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Comment by Cowtan & Jacobs on Lewis & Curry 2018 and Reply: Part 2

By Nic Lewis

In an earlier article here I discussed a Comment on Lewis and Curry 2018 (LC18) by Kevin Cowtan and Peter Jacobs (CJ20), and a Reply from myself and Judith Curry recently published by Journal of Climate (copy available here). I wrote that I would defer dealing with the differences between observed and CMIP5 model-simulated historical warming, which formed the basis of CJ20’s numerical analysis, until a subsequent article. I now do so. Continue reading

Escape from model land

by Judith Curry

“Letting go of the phantastic mathematical objects and achievables of model- land can lead to more relevant information on the real world and thus better-informed decision- making.” – Erica Thompson and Lenny Smith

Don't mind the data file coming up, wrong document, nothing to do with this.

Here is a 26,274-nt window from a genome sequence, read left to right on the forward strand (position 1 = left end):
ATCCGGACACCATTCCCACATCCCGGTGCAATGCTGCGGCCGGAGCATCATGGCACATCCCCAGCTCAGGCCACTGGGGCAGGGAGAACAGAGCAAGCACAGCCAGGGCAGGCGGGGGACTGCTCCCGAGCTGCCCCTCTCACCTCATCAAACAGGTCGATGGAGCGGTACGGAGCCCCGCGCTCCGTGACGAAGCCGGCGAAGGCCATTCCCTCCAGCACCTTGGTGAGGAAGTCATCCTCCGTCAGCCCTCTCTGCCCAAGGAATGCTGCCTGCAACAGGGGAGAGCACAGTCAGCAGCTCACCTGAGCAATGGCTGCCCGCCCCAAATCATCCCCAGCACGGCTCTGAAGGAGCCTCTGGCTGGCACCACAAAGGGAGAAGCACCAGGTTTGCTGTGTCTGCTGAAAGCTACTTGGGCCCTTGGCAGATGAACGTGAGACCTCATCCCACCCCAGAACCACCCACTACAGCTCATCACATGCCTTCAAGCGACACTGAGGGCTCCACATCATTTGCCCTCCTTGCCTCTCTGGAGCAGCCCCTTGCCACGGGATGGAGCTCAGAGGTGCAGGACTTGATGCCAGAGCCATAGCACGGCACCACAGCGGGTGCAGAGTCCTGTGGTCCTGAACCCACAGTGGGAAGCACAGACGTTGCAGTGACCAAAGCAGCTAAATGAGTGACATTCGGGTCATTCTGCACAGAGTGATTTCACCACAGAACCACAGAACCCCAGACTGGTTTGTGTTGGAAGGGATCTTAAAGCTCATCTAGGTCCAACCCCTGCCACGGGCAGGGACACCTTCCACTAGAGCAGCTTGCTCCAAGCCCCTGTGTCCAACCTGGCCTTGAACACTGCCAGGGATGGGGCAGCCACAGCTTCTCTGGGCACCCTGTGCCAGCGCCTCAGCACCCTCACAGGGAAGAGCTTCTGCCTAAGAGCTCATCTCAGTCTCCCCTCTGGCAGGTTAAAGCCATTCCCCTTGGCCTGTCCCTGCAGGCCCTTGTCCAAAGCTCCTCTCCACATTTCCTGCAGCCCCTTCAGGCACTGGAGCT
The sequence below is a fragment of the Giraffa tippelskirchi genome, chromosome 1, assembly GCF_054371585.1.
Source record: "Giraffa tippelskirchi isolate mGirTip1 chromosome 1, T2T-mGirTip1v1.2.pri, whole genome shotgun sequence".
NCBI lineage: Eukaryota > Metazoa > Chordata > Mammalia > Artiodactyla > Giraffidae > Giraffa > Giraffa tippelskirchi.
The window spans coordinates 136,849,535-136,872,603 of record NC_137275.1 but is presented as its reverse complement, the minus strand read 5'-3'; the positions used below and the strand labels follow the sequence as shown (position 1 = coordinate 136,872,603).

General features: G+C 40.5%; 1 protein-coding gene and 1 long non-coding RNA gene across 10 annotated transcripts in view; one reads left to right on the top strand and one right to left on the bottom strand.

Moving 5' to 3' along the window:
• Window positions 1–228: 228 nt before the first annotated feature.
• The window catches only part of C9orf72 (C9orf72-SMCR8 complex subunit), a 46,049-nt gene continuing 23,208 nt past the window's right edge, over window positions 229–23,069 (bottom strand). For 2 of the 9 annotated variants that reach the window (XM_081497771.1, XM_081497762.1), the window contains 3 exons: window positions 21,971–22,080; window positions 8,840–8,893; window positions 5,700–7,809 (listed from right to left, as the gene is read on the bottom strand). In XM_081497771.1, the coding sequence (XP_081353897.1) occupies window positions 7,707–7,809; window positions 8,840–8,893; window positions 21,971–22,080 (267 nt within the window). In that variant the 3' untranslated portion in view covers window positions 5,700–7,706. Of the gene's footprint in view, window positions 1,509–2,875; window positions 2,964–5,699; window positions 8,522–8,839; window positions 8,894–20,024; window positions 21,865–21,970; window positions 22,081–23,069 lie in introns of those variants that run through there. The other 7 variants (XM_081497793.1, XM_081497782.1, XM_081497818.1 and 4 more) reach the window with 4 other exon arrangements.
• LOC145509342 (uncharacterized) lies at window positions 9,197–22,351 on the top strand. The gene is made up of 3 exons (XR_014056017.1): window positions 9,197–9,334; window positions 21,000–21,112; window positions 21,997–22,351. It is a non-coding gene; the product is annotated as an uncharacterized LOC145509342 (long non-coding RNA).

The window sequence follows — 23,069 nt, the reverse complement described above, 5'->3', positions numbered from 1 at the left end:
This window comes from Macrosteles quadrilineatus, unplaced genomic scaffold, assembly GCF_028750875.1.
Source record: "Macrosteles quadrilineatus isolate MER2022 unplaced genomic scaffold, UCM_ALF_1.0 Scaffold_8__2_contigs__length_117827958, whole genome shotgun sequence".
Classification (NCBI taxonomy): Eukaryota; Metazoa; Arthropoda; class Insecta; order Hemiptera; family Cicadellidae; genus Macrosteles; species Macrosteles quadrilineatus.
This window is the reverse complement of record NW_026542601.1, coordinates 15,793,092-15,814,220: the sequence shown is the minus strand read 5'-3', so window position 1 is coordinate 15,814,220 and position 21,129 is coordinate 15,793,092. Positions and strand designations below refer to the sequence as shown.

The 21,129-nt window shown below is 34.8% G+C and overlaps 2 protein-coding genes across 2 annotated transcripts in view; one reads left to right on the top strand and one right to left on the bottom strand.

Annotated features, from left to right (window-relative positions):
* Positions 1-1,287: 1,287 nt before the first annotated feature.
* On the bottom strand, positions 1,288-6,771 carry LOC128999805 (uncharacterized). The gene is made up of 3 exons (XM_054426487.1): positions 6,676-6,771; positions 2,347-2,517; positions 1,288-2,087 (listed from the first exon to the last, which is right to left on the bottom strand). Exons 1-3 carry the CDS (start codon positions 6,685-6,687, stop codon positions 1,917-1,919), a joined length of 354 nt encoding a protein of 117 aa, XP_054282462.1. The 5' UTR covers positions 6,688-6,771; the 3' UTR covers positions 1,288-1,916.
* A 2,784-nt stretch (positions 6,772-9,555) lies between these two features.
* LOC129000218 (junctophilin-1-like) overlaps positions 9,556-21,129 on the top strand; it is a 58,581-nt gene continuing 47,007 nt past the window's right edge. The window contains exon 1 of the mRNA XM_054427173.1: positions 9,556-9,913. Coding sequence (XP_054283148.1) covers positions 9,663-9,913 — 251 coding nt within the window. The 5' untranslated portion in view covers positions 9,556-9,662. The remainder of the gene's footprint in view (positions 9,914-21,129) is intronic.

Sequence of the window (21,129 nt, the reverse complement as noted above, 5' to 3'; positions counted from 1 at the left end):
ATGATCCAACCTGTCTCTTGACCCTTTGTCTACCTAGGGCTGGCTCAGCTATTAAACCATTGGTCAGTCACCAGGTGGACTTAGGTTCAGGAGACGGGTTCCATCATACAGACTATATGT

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Why climate predictions are so difficult

by Judith Curry

An insightful interview with Bjorn Stevens.

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Is ocean warming accelerating faster than thought?

by Nic Lewis

*** UPDATE : response to comments by Zeke Hausfather appended

There are a number of statements in Cheng et al. (2019) ‘How fast are the oceans warming’, (‘the paper’) that appear to be mistaken and/or potentially misleading. My analysis of these issues is followed by a reply from the paper’s authors.

Contrary to what the paper indicates: